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Christian Aid expectations for COP25

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Christian Aid's key asks for the COP25 climate conference in Madrid, Spain, December 2019.

The past 18 months have seen a flurry of new scientific information on the state of the climate. Severe climate impacts are already being experienced, particularly by the poorest and most vulnerable. Communities and ecosystems are already suffering devastation even at the current 1ºC of warming. The fires in the Amazon, Congo and California, the South Asian floods, and other extreme weather events, like cyclones Idai and Fani, point to a climate system already in crisis. The world is in a state of climate emergency.

The climate emergency is real and efforts to take action now must be a priority. We call on governments to make a step change in their climate ambition and in the support given to help developing countries achieve it.

Key asks


  • All countries to recognise the scale of the climate challenge and the need for a fair global effort to achieve the Paris 1.5ºC goal.
  • The Conference of Parties (COP) to the UN Framework Convention on Climate Change should deliver a mandate for all countries to enhance the mitigation part of their Nationally-determined contributions (NDCs) in line with the 1.5ºC goal.
  • The common time frame should be in five-year cycles.
  • Long-term strategies should include landscape analyses to plan for nature-based solutions, to increase resilience, and to store and sequester carbon.


  • Adequate climate finance is a prerequisite to greater ambition in poor countries. Developed countries need to step up in providing adequate public finance to both help build resilience, but also to allow clean development and fulfillment – and exceedance - of the conditional parts of the NDCs.

Loss and damage

  • The Warsaw International Mechanism on Loss and Damage (WIM) should put greater focus on averting loss and damage than on post-event addressing of it.
  • New, additional and adequate sources of climate finance are needed to enhance action.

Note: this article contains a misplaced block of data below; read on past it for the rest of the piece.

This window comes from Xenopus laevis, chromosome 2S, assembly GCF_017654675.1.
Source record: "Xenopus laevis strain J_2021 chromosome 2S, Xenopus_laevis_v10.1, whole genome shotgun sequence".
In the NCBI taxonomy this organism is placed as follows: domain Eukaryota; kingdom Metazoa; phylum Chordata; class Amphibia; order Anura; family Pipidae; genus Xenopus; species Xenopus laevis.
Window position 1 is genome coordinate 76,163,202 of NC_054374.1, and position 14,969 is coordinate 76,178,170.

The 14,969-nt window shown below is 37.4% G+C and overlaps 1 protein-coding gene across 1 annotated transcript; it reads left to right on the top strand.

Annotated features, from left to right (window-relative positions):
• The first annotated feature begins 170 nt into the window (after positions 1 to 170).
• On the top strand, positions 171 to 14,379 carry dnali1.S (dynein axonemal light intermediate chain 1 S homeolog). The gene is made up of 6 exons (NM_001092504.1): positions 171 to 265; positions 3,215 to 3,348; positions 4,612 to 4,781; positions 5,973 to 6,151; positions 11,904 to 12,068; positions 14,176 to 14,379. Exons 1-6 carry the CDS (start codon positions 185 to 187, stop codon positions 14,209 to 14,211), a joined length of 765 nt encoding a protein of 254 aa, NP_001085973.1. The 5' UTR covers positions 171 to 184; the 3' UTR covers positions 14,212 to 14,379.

• The potential of nature-based solutions for resilience should be given greater consideration and implementation priority.


  • Developing countries should be supported to complete and implement country-driven, gender-responsive, participatory and transparent adaptation plans.
  • The overall financial flows, as well as the proportion of finance for adaptation need to be increased to allow vulnerable people, communities and ecosystems to adapt to the changing climate.

Article 6

  • Rather than rely on ‘flexibility’ mechanisms, countries should instead focus on making transformational changes to their economies.
  • Kyoto credits should play no role in any Paris mechanisms.
  • Article 6 provisions should be adopted as a package.
  • The Article 6 mechanisms should explicitly recognise the non-fungibility of fossil and biological carbon and prevent trade between them.
  • Strong social and environmental safeguards are essential to be agreed before use of flexibility mechanisms.

Nature-based solutions

  • COP should recognise the potential co-benefits of nature-based solutions, as detailed in the Intergovernmental Panel on Climate Change (IPCC) and Intergovernmental Science-Policy Platform on Biodiversity and Ecosystem Services (IPBES) reports, and agree means to promote their implementation
  • Nature-based solutions for mitigation should not be seen as an alternative to ending the use of fossil fuels. It should be seen as an additional and precautionary approach, with other co-benefits, including for resilience.
  • Appropriate links with the Convention on Biological Diversity (CBD) and UN Convention to Combat Desertification (UNCCD)’s provisions should be made, and coherent implementation encouraged.

Gender and Climate

  • The revision must ensure that gender balance approaches are adopted under all the bodies of the convention.

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Resource author(s)

Published on 22 November 2019

Resource language
  • Global
Themes – Areas of work
  • Climate change
  • Resilience and climate